In the first study to look at the Midas Touch in virtual space, Wijnand had two people chat online using instant messaging. One was the subject, while the other was a “confederate,” a person who is part of the experiment team but pretends to be another participant in the study. During the interaction, experimental subjects wore a sleeve on their arm that used six points of vibration contact to simulate being tapped on the arm. Some subjects received the virtual touch from the confederate, who could activate the vibrating sleeve on a networked computer, and others did not. After the experiment was over, the confederate got up from the computer station in front of the subject and dropped 18 coins on the ground. Wijnand measured whether subjects helped pick up the coins, with the prediction that those who had been touched virtually would be more helpful than those who had not. He demonstrated that a majority of those who had been touched helped, while those who did not get touched helped less than 50 percent of the time. In other words, the Midas Touch worked virtually.
Wijnand’s work is important replication work. In other words, it shows that virtual touch can bring about the same benefits that physical touch can bring by replicating a finding that is fairly accepted by scholars worldwide. The work conducted in my lab took a different approach by examining some benefits of touch that can only occur in the virtual world. We looked at mimicry. It’s long been known that nonverbal mimicry causes influence—simply by
subtly matching another person’s gestures, you can get him to like you. Tanya Chartrand, while a professor at New York University, was perhaps the first to provide rigorous data on this “chameleon effect.” She had people go into job interviews and mimic the nonverbal gestures, such as leg-crossing, of the interviewers. People who mimicked the interviewer were more likely to get favorable evaluations than those who did not, even though the interviewer had no conscious idea she was being mimicked.
Have you ever shaken your own hand? Mimicry via touch might also provide influence. To test this, we bought a rubber hand from a Halloween costume store and attached it to the stick of a “force feedback joystick” that uses motors to play back movements that are recorded by another, similar joystick. We actually built a virtual handshake by having one person hold the rubber hand and move the joystick, and having another person feel the movement on a similar handshake machine. Two people met face-to-face in the lab but never touched physically. We then had them virtually shake hands using our newly crafted machine. But one person never actually felt the other person’s shake. Instead, he received his own handshake that we had previously recorded, and was told it was the other person’s. In other words, he shook his own hand.
People who received their own shake liked their partners better—they treated those “digital chameleons” more softly in a negotiation task and also rated them as more likable—than those who received the other person’s actual movements. People had no idea they had been mimicked, but the subtle effect of familiar touch was a winner.
Imagine giving a talk to 1,000 people, trying to convince them of some ridiculous notion—say, for example, why they should travel virtually instead of physically. I do this from time to time. Perhaps, if I could deliver a personal Midas Touch to all the people in the audience, they would be more receptive to my message. Unfortunately, it would take me hours to shake every single person’s hand physically. But if each person had the application that Philips Electronics is devising, which uses the accelerometer and vibration motors in today’s smartphone to simulate touch, then I could shake all of their hands at once, leveraging Wijnand’s experimental findings. But, even better than just tapping them on the shoulder, I could send different versions of my handshakes to all of them simultaneously, scaling up my ability to mimic. It would be a politician’s dream.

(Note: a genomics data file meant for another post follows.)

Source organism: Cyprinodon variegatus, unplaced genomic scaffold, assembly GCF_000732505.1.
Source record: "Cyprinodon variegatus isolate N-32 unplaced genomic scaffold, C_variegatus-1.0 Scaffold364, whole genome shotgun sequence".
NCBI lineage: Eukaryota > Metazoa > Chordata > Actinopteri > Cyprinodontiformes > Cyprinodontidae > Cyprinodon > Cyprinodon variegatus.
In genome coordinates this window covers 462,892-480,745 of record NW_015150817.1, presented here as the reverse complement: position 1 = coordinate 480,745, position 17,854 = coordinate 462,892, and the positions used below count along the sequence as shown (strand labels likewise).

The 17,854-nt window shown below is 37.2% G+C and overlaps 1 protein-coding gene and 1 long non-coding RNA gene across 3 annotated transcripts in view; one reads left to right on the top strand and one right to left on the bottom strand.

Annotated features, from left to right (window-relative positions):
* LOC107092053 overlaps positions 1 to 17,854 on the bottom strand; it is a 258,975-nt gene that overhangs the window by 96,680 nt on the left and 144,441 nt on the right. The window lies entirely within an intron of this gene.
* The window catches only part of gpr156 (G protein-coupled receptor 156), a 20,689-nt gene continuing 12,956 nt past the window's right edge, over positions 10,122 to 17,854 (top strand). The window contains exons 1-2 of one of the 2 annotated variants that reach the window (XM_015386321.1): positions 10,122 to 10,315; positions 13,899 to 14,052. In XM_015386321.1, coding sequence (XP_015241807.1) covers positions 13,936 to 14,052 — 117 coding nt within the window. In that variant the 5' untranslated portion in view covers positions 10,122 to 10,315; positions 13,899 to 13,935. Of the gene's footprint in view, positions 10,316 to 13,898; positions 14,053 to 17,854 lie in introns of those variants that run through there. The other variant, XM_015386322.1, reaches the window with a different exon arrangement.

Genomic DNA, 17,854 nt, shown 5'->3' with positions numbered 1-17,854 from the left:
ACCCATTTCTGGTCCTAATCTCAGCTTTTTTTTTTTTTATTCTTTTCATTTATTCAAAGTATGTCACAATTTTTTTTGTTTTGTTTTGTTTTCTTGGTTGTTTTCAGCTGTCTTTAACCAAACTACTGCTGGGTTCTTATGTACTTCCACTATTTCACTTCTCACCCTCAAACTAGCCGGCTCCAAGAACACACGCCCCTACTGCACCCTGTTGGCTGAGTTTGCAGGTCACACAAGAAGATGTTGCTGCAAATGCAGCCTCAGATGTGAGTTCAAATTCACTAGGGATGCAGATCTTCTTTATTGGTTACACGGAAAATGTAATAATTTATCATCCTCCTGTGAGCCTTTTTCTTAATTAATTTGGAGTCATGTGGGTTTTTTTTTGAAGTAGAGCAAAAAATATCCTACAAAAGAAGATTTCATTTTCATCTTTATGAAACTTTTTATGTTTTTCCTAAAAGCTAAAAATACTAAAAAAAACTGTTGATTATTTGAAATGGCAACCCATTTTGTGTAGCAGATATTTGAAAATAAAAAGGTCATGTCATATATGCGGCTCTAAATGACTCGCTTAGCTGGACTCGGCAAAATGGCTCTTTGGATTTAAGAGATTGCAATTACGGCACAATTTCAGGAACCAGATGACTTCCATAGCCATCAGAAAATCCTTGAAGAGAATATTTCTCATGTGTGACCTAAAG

Of course, there are subtle insidious aspects of this kind of transformed social interaction. To put it bluntly: We tend to prefer those who look, sound, and behave like we do. And, in a prospective world of communication mediated by virtual avatars, we should be prepared for many more manipulations like the one we engineered. It’s the logical extension of what we already do in social encounters, where we change our clothing, our speech, our body language, and other aspects of our self-presentation depending on the situation we are in. We dress and act much differently in a job interview than we do when we are hanging out with our friends in a nightclub.
We will also need to keep an eye on how people behave in virtual environments. The past few decades have seen the gradual dismantling of the utopian hopes of early internet users that online social spaces would develop as a kind of information-rich digital agora, where ideas would be freely exchanged and intelligent conversation would flow. However, the anonymity that was supposed to protect people’s speech and identity has also made possible a powerful subculture of internet trolls who take delight in making other people miserable. If VR innovators are right, and public debate shifts to virtual spaces, we can only guess as to what these encounters will be like. Avatar bodies cannot hurt you, but their perceived physicality does make a greater impact than a comment on an article or a Tweet, and indeed there have already been allegations of sexual harassment and avatar trolling in some early virtual environments.
But I hold out an optimistic hope that good social VR might actually improve things. It is much easier to dissociate a person from her basic humanity and the respect she deserves when you are perceiving her through short text messages. If we start seeing people online again as humans and are able to achieve, in some new way, the elements of genuine social connection that help bind us to other people, it might improve the dialogue online and open up a more productive and civil public space.
Excerpted from Experience on Demand: What Virtual Reality Is, How It Works, and What It Can Do by Jeremy Bailenson. Copyright © 2018 by Jeremy Bailenson. Used with permission of the publisher, W.W. Norton & Company, Inc. All rights reserved.